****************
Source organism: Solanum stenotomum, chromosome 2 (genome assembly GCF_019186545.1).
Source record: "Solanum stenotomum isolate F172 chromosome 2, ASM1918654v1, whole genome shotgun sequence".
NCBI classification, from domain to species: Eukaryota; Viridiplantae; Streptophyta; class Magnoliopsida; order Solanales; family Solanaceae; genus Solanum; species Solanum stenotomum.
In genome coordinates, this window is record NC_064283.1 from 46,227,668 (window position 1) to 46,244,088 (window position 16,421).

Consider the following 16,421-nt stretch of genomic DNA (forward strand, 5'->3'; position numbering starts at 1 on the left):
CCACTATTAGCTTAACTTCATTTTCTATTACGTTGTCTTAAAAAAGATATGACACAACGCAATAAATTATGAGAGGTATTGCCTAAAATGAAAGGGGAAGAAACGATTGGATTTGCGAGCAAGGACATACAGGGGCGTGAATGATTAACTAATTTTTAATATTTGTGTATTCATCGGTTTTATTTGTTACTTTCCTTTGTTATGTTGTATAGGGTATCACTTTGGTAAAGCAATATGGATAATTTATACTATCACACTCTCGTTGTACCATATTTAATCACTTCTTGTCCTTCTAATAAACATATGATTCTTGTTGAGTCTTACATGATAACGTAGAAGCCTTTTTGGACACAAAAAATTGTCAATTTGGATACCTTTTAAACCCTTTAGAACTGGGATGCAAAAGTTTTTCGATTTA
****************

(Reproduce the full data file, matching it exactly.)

Source organism: Solanum stenotomum, chromosome 2 (genome assembly GCF_019186545.1).
Source record: "Solanum stenotomum isolate F172 chromosome 2, ASM1918654v1, whole genome shotgun sequence".
NCBI classification, from domain to species: Eukaryota; Viridiplantae; Streptophyta; class Magnoliopsida; order Solanales; family Solanaceae; genus Solanum; species Solanum stenotomum.
In genome coordinates, this window is record NC_064283.1 from 46,227,668 (window position 1) to 46,244,088 (window position 16,421).

Consider the following 16,421-nt stretch of genomic DNA (forward strand, 5'->3'; position numbering starts at 1 on the left):
CCACTATTAGCTTAACTTCATTTTCTATTACGTTGTCTTAAAAAAGATATGACACAACGCAATAAATTATGAGAGGTATTGCCTAAAATGAAAGGGGAAGAAACGATTGGATTTGCGAGCAAGGACATACAGGGGCGTGAATGATTAACTAATTTTTAATATTTGTGTATTCATCGGTTTTATTTGTTACTTTCCTTTGTTATGTTGTATAGGGTATCACTTTGGTAAAGCAATATGGATAATTTATACTATCACACTCTCGTTGTACCATATTTAATCACTTCTTGTCCTTCTAATAAACATATGATTCTTGTTGAGTCTTACATGATAACGTAGAAGCCTTTTTGGACACAAAAAATTGTCAATTTGGATACCTTTTAAACCCTTTAGAACTGGGATGCAAAAGTTTTTCGATTTA